You name an Android vendor-HTC, Motorola, Samsung, etc. -and I can find you a customer who can’t update their smartphone or tablet to the latest and greatest version of the operating system. The techie Android fanboy response to this problem is just “ROOT IT.” It’s not that easy.
First, the vast majority of Android users are as about as able to root their smartphone as I am to run a marathon. Second, alternative Android device firmwares don’t always work with every device. Even the best of them, Cyanogen ICS, can have trouble with some devices.
Besides, while Cyanogen supports many smartphones and tablets, it doesn’t support all of them.
For example, there’s still no stable CyanogenMod 7 (Android 3.x) firmware for Barnes & Noble’s Nook Tablet. Sometimes even when there is support, such as there is for the popular Samsung Galaxy Tab 10.1, there are driver troubles that keep the camera from working for many users.
Another issue is consistency. When you buy an iPhone or an iPad you know exactly what the interface is going to work and look like. With Android devices, you never know quite what you’re going to get. We talk about ICS as if it’s one thing-and it is from a developer’s viewpoint-but ICS on different phones such as the HTC One X doesn’t look or feel much like say the Samsung Galaxy S III.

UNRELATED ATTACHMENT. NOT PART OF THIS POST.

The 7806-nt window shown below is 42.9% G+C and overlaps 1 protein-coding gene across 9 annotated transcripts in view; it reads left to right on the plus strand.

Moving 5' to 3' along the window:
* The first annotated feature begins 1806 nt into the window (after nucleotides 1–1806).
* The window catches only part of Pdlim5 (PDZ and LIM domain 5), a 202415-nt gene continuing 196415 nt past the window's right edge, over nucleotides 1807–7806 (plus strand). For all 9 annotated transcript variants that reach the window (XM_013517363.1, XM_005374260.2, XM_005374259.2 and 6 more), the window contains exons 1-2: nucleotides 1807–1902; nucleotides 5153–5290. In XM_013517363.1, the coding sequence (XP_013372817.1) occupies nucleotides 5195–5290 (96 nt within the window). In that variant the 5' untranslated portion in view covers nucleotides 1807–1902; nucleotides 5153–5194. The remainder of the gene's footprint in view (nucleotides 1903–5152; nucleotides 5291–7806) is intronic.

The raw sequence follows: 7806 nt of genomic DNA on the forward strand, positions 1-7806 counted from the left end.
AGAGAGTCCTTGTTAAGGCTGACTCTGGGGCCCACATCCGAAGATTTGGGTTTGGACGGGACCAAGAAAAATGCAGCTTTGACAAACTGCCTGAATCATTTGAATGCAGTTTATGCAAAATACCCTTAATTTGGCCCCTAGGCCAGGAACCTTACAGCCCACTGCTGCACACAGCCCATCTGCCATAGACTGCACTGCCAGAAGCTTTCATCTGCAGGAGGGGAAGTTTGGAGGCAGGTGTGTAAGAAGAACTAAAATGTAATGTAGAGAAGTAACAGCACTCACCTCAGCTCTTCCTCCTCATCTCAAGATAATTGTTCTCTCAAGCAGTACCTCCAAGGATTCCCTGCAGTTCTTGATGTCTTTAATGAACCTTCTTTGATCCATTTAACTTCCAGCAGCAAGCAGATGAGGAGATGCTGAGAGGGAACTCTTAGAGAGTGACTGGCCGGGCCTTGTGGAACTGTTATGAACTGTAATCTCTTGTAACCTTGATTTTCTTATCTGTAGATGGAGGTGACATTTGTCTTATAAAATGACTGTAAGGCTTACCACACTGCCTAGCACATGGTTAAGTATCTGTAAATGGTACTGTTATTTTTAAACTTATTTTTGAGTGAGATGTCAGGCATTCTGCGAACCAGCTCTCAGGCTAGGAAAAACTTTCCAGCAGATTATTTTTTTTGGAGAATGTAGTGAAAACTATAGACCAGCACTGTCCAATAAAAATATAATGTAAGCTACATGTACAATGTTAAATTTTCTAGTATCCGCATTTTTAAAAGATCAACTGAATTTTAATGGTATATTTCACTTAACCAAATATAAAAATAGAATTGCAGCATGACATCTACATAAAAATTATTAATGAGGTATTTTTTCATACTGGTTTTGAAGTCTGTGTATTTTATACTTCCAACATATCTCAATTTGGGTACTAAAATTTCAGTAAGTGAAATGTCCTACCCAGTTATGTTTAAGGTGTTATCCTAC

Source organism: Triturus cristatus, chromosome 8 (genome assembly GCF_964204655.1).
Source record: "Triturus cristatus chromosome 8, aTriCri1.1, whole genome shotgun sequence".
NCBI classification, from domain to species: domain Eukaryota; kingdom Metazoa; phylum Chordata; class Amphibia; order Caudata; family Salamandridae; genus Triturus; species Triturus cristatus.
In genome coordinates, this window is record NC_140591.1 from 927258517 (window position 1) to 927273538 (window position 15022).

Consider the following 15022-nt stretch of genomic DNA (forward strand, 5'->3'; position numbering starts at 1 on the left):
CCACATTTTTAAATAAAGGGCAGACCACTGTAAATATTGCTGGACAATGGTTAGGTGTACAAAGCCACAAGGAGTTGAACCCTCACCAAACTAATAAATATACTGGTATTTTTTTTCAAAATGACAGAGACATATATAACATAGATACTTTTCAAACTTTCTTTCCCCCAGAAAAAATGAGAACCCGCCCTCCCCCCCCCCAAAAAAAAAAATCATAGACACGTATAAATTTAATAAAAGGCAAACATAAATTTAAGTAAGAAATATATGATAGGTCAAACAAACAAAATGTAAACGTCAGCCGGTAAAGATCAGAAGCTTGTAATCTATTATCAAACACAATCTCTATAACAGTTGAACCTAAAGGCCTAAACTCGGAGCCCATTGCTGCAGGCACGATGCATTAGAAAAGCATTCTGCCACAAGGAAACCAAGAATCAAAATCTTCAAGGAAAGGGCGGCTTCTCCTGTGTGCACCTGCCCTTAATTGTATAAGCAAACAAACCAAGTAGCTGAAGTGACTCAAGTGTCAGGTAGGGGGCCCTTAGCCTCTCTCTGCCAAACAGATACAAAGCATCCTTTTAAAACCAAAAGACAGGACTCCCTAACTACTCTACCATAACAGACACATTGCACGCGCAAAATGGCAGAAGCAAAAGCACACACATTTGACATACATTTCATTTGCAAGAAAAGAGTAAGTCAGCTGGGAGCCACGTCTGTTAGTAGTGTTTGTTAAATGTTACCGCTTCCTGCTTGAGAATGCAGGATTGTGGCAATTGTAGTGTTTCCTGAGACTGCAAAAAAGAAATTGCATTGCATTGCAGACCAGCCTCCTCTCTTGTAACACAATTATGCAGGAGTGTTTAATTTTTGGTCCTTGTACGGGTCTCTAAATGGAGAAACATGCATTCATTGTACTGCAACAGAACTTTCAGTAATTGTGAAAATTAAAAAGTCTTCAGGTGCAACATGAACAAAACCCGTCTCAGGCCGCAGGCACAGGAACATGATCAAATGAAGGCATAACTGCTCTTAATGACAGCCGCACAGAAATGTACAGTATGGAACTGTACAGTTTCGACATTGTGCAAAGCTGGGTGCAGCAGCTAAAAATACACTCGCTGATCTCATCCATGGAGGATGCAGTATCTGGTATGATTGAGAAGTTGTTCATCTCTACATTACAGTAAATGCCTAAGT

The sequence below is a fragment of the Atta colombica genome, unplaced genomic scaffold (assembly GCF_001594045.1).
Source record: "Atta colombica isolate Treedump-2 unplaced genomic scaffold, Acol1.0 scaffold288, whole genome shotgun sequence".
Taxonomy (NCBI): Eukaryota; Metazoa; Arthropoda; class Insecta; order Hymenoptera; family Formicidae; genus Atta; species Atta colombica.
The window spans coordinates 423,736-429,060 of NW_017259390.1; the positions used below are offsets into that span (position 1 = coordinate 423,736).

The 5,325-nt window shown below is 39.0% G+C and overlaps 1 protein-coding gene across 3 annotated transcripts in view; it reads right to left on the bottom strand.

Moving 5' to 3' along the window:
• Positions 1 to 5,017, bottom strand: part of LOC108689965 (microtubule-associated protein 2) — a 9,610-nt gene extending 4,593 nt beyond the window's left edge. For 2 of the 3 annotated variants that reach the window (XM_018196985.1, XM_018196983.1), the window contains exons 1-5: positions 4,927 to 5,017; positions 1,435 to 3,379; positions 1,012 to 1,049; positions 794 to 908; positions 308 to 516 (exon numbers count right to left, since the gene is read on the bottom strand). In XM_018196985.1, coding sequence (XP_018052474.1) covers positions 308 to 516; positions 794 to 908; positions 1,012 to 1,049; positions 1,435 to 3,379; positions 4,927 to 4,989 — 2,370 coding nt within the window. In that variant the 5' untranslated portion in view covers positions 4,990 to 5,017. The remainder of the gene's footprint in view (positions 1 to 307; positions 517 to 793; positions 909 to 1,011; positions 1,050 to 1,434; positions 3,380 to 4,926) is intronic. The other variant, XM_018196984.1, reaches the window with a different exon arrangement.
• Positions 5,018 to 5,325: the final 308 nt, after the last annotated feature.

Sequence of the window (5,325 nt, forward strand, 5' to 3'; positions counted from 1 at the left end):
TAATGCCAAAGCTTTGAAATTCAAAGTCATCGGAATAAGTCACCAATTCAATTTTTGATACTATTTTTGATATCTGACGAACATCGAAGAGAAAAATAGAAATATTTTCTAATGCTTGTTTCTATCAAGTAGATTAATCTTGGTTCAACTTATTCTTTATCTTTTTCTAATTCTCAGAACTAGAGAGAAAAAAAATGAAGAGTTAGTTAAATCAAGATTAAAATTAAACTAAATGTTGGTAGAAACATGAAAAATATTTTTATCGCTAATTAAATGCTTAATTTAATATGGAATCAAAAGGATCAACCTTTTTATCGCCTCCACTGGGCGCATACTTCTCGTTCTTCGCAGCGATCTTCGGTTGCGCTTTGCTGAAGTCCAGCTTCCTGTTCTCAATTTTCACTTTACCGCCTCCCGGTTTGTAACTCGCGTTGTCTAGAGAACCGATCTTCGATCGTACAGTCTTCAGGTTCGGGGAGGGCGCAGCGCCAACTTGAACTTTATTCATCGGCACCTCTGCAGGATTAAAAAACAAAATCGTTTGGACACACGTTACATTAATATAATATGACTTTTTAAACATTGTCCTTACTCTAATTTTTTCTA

A related issue is that the iOS interface is simply cleaner and more user-friendly than any Android interface I’d yet to see. One of Apple’s slogans is “It just works.” Well, actually sometimes it doesn’t work. ITunes, for example, has been annoying me for years now. But, when it comes to device interfaces, iOS does just work. Android implementations, far too often, doesn’t.
So, yes, Android does more today than Apple’s iOS promises to do tomorrow, but that’s only part of the story. The full story includes that iOS is very polished and very closed, while Android is somewhat messy and very open. To me, it’s that last bit-that Apple is purely proprietary while Android is largely open source-based-that insures that I’m going to continue to use Android devices.
Now, if only Google can get everyone on the same page with updates and the interface, I’ll be perfectly happy!